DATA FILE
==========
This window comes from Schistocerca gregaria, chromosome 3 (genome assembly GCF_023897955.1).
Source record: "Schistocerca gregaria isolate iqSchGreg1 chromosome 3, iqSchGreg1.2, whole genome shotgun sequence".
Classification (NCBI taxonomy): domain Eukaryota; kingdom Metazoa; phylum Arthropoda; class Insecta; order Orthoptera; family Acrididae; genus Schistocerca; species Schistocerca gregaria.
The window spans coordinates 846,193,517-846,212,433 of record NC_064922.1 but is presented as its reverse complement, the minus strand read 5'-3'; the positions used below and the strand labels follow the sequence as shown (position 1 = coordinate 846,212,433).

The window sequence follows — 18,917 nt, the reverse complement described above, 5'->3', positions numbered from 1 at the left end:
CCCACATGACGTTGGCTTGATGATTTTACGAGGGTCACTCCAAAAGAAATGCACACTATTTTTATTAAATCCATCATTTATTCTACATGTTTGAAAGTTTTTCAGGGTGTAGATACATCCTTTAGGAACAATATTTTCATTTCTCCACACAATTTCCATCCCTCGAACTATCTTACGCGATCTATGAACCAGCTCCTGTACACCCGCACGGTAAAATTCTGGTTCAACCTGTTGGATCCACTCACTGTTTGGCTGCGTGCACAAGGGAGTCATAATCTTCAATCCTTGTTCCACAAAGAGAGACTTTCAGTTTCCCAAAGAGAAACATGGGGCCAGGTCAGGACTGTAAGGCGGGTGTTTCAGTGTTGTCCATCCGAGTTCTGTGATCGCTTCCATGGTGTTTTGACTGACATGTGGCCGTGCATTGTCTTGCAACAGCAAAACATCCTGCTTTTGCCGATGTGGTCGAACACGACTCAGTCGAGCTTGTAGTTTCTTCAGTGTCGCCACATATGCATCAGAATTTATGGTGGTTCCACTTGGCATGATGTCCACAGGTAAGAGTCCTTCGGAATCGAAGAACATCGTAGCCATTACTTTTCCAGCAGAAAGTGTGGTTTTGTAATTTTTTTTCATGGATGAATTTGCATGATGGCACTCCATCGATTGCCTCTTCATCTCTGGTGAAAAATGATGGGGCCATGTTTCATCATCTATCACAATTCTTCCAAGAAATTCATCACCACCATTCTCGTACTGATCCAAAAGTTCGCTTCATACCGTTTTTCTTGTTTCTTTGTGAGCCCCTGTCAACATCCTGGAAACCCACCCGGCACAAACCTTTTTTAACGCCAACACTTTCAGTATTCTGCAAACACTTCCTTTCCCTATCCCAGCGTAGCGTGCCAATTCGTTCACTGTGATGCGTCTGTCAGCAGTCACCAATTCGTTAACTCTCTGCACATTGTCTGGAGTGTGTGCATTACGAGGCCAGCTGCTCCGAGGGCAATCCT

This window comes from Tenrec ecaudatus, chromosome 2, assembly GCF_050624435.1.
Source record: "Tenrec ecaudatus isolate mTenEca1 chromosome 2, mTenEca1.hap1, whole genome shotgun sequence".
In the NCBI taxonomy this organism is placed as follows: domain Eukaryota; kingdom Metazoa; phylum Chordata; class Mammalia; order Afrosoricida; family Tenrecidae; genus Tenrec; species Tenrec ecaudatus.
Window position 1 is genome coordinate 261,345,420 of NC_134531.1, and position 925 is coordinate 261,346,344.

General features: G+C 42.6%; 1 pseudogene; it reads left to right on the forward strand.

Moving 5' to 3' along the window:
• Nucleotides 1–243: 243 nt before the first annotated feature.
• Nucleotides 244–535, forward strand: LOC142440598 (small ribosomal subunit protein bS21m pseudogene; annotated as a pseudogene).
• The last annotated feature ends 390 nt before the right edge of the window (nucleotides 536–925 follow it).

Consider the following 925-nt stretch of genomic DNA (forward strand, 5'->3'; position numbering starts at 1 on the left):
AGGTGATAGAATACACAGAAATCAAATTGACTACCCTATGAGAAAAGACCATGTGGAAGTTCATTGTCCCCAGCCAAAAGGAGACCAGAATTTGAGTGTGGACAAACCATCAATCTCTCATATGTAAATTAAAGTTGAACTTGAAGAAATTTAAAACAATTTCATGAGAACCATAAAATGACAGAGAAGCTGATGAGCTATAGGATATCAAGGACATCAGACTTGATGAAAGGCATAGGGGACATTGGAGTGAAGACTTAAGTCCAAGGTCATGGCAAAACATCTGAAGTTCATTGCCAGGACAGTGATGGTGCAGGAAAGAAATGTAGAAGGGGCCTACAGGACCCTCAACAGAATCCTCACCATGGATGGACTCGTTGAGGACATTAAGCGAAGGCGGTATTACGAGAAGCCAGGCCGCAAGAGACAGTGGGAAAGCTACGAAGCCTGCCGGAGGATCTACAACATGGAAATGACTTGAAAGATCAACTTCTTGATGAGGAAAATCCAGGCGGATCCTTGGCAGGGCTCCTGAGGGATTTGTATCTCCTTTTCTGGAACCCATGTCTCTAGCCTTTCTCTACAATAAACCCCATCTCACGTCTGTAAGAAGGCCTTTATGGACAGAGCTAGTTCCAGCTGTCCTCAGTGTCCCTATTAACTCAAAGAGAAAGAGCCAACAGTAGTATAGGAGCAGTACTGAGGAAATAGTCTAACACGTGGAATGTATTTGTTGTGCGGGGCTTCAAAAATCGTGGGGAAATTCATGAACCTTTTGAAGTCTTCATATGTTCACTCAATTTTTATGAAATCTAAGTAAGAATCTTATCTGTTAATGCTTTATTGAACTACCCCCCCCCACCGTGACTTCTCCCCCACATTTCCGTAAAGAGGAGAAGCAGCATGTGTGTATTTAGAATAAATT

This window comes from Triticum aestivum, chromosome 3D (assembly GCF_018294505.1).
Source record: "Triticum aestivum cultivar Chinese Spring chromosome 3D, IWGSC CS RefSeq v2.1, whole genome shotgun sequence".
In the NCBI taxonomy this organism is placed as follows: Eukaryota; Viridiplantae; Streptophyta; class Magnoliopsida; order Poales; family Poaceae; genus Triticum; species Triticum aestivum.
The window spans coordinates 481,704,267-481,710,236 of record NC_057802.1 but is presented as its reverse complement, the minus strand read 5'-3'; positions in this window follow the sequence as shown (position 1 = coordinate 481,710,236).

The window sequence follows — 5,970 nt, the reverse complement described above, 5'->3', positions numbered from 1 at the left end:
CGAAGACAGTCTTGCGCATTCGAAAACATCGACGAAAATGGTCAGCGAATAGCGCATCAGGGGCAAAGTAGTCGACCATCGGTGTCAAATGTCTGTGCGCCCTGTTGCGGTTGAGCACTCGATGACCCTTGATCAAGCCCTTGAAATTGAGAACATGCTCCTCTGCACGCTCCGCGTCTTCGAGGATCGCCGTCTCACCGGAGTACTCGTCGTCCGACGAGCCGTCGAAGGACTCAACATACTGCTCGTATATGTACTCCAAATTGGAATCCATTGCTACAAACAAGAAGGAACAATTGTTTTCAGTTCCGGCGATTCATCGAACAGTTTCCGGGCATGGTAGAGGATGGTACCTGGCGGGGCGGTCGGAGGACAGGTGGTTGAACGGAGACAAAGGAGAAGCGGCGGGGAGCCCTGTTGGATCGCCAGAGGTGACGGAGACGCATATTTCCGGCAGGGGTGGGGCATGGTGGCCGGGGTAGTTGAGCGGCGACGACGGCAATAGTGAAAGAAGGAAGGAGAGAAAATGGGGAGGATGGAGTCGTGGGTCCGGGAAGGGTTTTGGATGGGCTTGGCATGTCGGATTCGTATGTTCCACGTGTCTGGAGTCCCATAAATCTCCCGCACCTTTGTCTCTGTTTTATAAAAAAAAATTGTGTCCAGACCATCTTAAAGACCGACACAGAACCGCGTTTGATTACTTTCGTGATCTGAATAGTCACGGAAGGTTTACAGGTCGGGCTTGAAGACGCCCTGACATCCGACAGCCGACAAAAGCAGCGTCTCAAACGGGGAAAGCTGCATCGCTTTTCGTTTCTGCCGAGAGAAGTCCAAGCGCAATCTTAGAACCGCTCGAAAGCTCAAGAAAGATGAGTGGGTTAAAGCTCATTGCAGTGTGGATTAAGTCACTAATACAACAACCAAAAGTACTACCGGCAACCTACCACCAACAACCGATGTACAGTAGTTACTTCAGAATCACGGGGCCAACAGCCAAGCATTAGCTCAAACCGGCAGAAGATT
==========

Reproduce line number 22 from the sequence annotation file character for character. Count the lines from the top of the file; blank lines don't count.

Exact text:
The window sequence follows — 5,970 nt, the reverse complement described above, 5'->3', positions numbered from 1 at the left end: